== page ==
Boxwood Blight in Forsyth County

— Written By Wendi Hartup and last updated by
Boxwood Blight is a disease that only boxwoods can get if the conditions are right…

One of the major issues with this problem is that it should not be chipped up or composted as it could then spread the disease to other boxwoods. Spores of the fungus can be spread by humans, insects, animals and horticultural tools. Currently the recommendation from NCSU specialists is not to compost any of the boxwood materials. Although we know the spores found on leaves do not typically survive or spread when temperatures are consistently above 91 degrees; no research is available to guarantee composting will kill the blight pathogen found throughout the plant’s stem structure. So burning or burying are the only acceptable means of disposing of infected boxwoods.

Here are local Landfills willing to accept boxwood materials to be buried…with the exception of Hanes Mill Road Landfill, make sure to contact the landfill ahead of time about boxwood materials coming their way. Check here for more information about Forsyth County landfills.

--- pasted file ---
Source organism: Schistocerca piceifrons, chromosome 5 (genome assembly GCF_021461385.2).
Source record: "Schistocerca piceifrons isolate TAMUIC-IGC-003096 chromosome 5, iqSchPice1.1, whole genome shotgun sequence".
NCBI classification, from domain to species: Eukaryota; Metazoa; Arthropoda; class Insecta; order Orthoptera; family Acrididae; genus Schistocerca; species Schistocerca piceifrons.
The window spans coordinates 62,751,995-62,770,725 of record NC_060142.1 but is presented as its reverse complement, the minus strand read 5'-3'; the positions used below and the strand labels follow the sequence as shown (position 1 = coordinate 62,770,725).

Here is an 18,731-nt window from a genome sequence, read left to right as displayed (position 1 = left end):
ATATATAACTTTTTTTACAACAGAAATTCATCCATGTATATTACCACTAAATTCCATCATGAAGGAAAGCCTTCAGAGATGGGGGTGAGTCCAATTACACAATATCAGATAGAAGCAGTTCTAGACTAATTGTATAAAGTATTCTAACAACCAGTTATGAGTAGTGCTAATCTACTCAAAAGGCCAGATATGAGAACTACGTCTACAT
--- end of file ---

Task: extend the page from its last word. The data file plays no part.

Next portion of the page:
• Piney Hills LCID, 2801 Piney Grove Rd, Kernersville
  • Baux Mountain LCID, Baux Mountain Rd, Germanton
  • J. Westmoreland, Inc., Walnut Cove Rd, Walkertown
  • Andrews Farm LCID, Rolling Hill Dr., Tobaccoville
  • Hanes Mill Road Landfill, 325 W. Hanes Mill Road, Winston-Salem, NC

You can read more about the blight in the below links

If you suspect your boxwood plants have the disease, you can submit samples to the N.C. State University Plant Disease and Insect Clinic. Branches, stems, and leaves damaged by the disease make the best samples. Double-bag three or four cuttings, each measuring 6 to 8 inches long, in sealable plastic bags, and ship them to the lab in a sturdy box. The testing is free for those who follow guidelines outlined at

https://pdic.ces.ncsu.edu/how-to-submit/

If you live in Forsyth County and need assistance submitting a plant sample to the clinic, please call our office at 336-703-2850.

If your shrubs test positive, there is no treatment. Collect all boxwood debris from the ground, and either burn or bury the plants; never compost them.

Leslie Rose, our horticulture agent, is the point of contact in Forsyth County ( or 336-703-2850).